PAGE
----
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TREASURIES-Prices fall after surprise drop in jobless rate
By Ellen Freilich
NEW YORK Oct 5 (Reuters) - U.S. Treasuries prices fell on Friday after an unexpected drop in the U.S. jobless rate damped bids for safe-haven U.S. debt and reminded investors Federal Reserve monetary stimulus would eventually be scaled back.
The U.S. Labor Department said the unemployment rate fell to a four-year low of 7.8 percent in September as 114,000 jobs were added to nonfarm payrolls.
Analysts saw the first signs of a future pullback in Fed stimulus after the central bank last month said it would pump money into the U.S. economy until it saw a sustained upturn in the weak jobs market.
"Treasuries sank after the jobs report," said Cary Leahey, economist and senior advisor to Decision Economics in New York. "Though September job growth was close to expectations, several facets of the report, particularly the large drop in the unemployment rate to 7.8 percent, suggested that the Fed was closer to the exit window," said Leahey, referring to the Federal Reserve's program of unconventional monetary easing.
"A 7.8 percent unemployment rate is much closer to the 7 percent implicit Fed exit monitoring target than 8.1 percent," Leahey said, referring to the unemployment level seen as a trigger for the Fed to begin a gradual withdrawal of accomodative policy.
The benchmark 10-year Treasury note, which was down 4/32 in price just before the report was released, extended its loss to 16/32, pushing its yield up to 1.73 percent from 1.67 percent late on Thursday.
The 30-year bond, down 8/32 before the report, fell nearly two points to 96, its yield rising to 2.95 percent from 2.89 percent late on Thursday.
Though he Treasury market retreated following the jobless data, the drop was far from decisive.
Alan Ruskin, head of G10 FX strategy at Deutsche Bank in New York, said the report did nothing to "dent a quantitative easing-fueled moderate 'risk on' bias," and would not change investors' views on the nature of monetary policy the Federal Reserve would likely conduct next year.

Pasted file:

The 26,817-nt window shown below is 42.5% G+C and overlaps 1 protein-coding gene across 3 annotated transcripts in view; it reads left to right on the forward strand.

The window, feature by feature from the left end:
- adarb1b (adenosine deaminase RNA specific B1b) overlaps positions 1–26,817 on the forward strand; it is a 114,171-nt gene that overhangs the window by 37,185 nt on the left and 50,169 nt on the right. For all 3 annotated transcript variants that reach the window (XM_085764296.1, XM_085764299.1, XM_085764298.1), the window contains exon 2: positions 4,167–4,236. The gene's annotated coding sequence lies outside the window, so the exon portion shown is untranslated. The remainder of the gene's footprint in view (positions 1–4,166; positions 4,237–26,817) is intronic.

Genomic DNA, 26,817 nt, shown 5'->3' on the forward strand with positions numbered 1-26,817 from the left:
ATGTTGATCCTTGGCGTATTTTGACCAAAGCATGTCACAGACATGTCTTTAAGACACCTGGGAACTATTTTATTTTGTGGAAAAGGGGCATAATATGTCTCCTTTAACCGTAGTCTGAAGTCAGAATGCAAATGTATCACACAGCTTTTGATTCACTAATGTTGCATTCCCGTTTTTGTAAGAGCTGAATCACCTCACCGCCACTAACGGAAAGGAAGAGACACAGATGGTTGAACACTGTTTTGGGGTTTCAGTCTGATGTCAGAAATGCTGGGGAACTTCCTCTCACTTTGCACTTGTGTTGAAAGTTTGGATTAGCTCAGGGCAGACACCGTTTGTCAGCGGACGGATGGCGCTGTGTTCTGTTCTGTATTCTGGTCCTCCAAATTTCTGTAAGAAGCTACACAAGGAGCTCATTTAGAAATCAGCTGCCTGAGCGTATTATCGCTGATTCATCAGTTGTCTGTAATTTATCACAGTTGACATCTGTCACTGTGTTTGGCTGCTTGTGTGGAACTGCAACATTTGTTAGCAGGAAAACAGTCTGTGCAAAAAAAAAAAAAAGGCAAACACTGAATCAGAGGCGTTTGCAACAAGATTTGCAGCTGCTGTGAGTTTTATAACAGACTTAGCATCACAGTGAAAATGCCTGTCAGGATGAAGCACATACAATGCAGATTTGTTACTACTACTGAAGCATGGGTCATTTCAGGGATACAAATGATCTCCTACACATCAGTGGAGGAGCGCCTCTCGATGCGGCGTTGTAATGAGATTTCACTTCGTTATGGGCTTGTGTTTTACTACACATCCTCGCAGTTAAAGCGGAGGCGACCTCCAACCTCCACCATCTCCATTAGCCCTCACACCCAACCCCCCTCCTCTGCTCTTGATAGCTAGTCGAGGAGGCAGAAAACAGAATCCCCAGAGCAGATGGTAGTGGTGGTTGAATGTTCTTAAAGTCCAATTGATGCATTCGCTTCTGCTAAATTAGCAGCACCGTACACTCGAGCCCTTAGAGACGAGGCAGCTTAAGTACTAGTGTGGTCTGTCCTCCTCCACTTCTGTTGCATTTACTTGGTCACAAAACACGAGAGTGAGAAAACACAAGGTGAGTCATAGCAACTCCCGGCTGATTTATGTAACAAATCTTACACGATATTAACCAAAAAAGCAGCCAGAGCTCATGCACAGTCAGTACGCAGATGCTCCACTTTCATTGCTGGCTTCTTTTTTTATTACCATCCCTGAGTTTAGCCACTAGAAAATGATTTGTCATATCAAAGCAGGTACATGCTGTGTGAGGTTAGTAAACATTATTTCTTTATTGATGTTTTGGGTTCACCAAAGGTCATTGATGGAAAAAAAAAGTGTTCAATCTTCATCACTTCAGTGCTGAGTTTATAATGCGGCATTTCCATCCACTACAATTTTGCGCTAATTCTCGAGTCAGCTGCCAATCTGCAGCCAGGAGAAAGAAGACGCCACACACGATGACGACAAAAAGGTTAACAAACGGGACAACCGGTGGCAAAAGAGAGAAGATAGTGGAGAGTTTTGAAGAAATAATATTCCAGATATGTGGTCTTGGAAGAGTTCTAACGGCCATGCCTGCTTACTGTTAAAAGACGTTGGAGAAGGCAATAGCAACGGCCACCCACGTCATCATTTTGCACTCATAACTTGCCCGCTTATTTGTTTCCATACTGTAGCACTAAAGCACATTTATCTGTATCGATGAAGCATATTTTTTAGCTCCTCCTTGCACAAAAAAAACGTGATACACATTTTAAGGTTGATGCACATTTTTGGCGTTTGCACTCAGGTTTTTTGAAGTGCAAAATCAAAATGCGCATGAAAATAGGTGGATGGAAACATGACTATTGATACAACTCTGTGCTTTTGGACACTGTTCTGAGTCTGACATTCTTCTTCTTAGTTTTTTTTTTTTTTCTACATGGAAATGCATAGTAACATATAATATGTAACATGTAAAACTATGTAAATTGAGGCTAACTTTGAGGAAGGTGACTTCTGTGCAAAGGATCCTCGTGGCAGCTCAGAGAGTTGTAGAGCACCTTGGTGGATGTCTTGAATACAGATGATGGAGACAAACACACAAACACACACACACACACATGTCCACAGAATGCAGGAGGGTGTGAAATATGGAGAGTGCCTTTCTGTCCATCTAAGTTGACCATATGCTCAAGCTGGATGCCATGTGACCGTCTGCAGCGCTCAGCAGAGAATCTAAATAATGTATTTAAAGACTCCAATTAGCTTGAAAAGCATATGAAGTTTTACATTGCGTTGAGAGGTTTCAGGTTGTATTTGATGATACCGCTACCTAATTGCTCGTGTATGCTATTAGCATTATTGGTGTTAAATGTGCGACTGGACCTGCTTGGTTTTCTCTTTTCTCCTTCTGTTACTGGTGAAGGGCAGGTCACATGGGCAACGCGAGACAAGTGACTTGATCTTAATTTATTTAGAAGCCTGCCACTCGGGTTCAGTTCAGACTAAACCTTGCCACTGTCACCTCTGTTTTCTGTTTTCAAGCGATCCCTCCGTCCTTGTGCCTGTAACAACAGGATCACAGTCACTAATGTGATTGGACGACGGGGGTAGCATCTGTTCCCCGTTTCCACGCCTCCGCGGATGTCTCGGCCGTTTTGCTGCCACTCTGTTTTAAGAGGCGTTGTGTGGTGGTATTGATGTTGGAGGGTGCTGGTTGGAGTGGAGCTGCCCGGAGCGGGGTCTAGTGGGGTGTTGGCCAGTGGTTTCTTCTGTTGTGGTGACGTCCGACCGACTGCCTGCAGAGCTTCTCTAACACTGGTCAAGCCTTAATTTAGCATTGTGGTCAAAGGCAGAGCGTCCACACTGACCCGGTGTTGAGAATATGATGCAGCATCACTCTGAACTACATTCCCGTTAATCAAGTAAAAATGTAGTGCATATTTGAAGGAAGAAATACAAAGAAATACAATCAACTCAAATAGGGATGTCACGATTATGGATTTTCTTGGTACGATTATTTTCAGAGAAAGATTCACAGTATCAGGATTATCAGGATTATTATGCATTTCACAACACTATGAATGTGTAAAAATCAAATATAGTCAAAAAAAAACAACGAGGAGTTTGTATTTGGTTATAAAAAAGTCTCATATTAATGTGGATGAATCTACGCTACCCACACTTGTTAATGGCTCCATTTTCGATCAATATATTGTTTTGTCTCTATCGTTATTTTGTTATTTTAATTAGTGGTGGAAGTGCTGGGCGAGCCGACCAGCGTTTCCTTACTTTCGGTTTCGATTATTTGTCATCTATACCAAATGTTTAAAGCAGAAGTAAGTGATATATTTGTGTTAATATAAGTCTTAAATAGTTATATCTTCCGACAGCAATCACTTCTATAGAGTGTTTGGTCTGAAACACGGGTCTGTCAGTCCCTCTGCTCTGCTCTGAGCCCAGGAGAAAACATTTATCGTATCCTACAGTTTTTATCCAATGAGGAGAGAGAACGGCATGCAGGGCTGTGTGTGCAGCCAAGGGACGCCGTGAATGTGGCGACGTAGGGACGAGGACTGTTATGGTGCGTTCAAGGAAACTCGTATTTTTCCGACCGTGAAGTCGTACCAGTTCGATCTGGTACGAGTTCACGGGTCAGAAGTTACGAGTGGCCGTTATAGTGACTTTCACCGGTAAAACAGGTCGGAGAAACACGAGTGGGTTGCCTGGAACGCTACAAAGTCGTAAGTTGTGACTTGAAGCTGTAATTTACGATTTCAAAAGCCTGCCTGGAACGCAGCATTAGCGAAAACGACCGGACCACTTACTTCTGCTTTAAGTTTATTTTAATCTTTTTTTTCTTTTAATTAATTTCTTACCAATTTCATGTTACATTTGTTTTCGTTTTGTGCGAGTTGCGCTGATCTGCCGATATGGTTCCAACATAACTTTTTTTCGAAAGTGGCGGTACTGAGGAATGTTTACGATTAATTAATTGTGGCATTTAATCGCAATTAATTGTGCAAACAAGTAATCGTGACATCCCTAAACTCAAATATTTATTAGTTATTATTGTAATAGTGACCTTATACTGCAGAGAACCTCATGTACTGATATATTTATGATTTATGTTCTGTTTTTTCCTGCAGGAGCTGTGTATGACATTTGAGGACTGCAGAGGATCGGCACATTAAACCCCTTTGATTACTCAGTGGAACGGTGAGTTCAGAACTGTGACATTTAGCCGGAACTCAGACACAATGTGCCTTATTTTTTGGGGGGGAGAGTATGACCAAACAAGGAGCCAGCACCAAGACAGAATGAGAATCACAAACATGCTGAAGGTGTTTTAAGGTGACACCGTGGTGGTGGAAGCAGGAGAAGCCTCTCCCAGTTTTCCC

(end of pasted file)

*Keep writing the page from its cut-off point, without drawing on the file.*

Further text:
"The data does not suggest things on the ground have changed radically ... (and) will have little impact on entrenched expectations of a very extended period of quantitative easing, at least through 2013," he said.
"A string of much better employment reports would be needed to change a view that the Fed will be expanding its balance sheet by close to $1 trillion over the next year," Ruskin said.
That a majority of the jobs that contributed to the drop in the unemployment rate were part-time positions also kept the reaction of financial markets in check.
"Generally, investors are buyers on weakness (when the 10-year note yield rises) to 1.75 percent," said Tom di Galoma, managing director at Navigate Advisors LLC, a Stamford, Connecticut-based broker-dealer.
Traders attributed some of the downward pressure on 10- and 30-year Treasuries to anticipation of supply next week when the Treasury will auction 10- and 30-year bonds.
"A concession is starting to be built in ahead of the longer end supply next Wednesday and Thursday," said Cantor Fitzgerald Treasury strategist Justin Lederer.
The difference between 10- and 30-year yields has widened back to slightly more than 122 basis points, he noted.
"Overall, as risk assets trade better and supply looms, Treasuries will give back some of their recent gains. But I do not expect any major sell-off," Lederer said.
The Federal Reserve sold $7.802 billion in U.S. Treasury coupons maturing from February 2013 to February 2014 as part of its "Operation Twist" stimulus program that extends the average maturity of the central bank's Treasury holdings in order to lower mortgage rates and other long-term borrowing costs.
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